Keywords: radiology, surveillance, mining, silicosis, tuberculosis



This paper is directed at medical practitioners and other professionals with responsibility for, or an interest in, mass radiography in the mining industry and, more generally, in silica dust generating industries in South Africa and elsewhere. Given the widespread changeover from analogue to digital radiography in recent years, we draw attention to a recent study comparing analogue and digital radiography in the detection of silicosis and pulmonary tuberculosis.1 The publication of this study provides an opportunity to consider, in more detail, a number of technical and practical issues in radiographic surveillance of miners in the South African mining industry, and to make recommendations to enhance the efficiency and effectiveness of the system.


Radiological medical surveillance

The main target conditions of mass radiography in the South African mining industry are silicosis and pulmonary tuberculosis. Both occur at high rates as a result of exposure to respirable silica with its known association with tuberculosis,2 as well as high tuberculosis infection rates in congregate settings and high prevalences of HIV infection.3,4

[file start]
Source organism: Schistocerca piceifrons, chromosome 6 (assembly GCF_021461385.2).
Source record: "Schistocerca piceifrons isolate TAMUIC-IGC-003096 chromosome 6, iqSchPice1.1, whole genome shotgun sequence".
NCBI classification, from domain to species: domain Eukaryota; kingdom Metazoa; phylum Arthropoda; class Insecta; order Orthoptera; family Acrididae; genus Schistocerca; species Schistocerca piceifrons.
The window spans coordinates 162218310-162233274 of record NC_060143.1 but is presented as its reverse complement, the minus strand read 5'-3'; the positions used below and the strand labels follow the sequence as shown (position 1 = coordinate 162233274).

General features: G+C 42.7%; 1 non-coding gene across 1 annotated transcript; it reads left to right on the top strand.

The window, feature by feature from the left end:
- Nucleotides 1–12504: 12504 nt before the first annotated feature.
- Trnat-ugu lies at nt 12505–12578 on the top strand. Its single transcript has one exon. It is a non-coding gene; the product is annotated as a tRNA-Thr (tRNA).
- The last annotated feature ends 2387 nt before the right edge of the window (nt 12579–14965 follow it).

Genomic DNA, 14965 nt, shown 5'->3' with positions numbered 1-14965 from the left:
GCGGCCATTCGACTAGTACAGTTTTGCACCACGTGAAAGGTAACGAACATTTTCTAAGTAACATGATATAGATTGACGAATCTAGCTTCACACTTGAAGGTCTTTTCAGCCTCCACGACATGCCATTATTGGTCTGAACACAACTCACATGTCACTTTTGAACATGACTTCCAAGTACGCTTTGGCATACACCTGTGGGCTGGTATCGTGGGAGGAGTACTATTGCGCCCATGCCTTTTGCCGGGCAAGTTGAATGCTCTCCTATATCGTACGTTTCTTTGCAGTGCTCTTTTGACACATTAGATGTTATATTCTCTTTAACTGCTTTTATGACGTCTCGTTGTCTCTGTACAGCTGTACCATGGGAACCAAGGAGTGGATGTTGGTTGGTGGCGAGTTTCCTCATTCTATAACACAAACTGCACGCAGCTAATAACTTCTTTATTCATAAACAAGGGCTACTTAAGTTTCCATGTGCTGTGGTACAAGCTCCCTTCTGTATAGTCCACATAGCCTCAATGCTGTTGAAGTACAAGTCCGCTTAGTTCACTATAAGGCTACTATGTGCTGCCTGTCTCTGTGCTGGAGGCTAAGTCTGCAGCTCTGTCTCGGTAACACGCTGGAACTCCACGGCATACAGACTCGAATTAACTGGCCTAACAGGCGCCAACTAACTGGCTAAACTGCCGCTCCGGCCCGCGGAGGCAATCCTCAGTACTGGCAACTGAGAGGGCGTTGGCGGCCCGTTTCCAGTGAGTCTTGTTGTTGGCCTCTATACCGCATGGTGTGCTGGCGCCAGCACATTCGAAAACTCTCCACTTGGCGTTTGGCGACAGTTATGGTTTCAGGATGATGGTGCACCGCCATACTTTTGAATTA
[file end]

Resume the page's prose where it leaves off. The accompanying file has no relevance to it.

The Witwatersrand gold mining industry was one of the first to introduce mass radiography at the beginning of the 20th century.6 Mass miniature radiography (MMR), which became widely used in the 1960s, was originally developed for the South African mining industry.7However, racially-based practice pervaded the system: white miners were examined with full size films, while MMR was restricted to miners in job groups four to eight (mainly black miners) (Paulette Brink, personal communication, 5 March 2018). This persisted until the early 2000s, when full size analogue radiography was introduced for all miners.6